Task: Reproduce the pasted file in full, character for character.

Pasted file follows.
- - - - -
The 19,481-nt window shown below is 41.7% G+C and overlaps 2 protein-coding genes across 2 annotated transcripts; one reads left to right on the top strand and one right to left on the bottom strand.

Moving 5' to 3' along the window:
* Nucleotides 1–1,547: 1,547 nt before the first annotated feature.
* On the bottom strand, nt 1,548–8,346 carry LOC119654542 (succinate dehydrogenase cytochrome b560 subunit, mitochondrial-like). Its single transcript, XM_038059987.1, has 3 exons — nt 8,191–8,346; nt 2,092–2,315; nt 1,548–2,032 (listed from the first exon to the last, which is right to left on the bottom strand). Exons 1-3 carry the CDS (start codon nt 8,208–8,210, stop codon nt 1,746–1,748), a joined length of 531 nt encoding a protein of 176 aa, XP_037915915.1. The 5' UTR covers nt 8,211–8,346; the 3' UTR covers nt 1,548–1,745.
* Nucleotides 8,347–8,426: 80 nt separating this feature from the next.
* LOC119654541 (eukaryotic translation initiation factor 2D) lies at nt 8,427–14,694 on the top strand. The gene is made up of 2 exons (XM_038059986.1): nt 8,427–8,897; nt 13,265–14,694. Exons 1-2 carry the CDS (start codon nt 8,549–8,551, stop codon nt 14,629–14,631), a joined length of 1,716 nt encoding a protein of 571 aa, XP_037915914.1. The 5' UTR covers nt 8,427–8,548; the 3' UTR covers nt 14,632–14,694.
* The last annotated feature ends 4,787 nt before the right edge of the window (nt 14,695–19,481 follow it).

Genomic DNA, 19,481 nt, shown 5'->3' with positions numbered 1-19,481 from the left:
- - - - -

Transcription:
The 19,481-nt window shown below is 41.7% G+C and overlaps 2 protein-coding genes across 2 annotated transcripts; one reads left to right on the top strand and one right to left on the bottom strand.

Moving 5' to 3' along the window:
* Nucleotides 1–1,547: 1,547 nt before the first annotated feature.
* On the bottom strand, nt 1,548–8,346 carry LOC119654542 (succinate dehydrogenase cytochrome b560 subunit, mitochondrial-like). Its single transcript, XM_038059987.1, has 3 exons — nt 8,191–8,346; nt 2,092–2,315; nt 1,548–2,032 (listed from the first exon to the last, which is right to left on the bottom strand). Exons 1-3 carry the CDS (start codon nt 8,208–8,210, stop codon nt 1,746–1,748), a joined length of 531 nt encoding a protein of 176 aa, XP_037915915.1. The 5' UTR covers nt 8,211–8,346; the 3' UTR covers nt 1,548–1,745.
* Nucleotides 8,347–8,426: 80 nt separating this feature from the next.
* LOC119654541 (eukaryotic translation initiation factor 2D) lies at nt 8,427–14,694 on the top strand. The gene is made up of 2 exons (XM_038059986.1): nt 8,427–8,897; nt 13,265–14,694. Exons 1-2 carry the CDS (start codon nt 8,549–8,551, stop codon nt 14,629–14,631), a joined length of 1,716 nt encoding a protein of 571 aa, XP_037915914.1. The 5' UTR covers nt 8,427–8,548; the 3' UTR covers nt 14,632–14,694.
* The last annotated feature ends 4,787 nt before the right edge of the window (nt 14,695–19,481 follow it).

Genomic DNA, 19,481 nt, shown 5'->3' with positions numbered 1-19,481 from the left: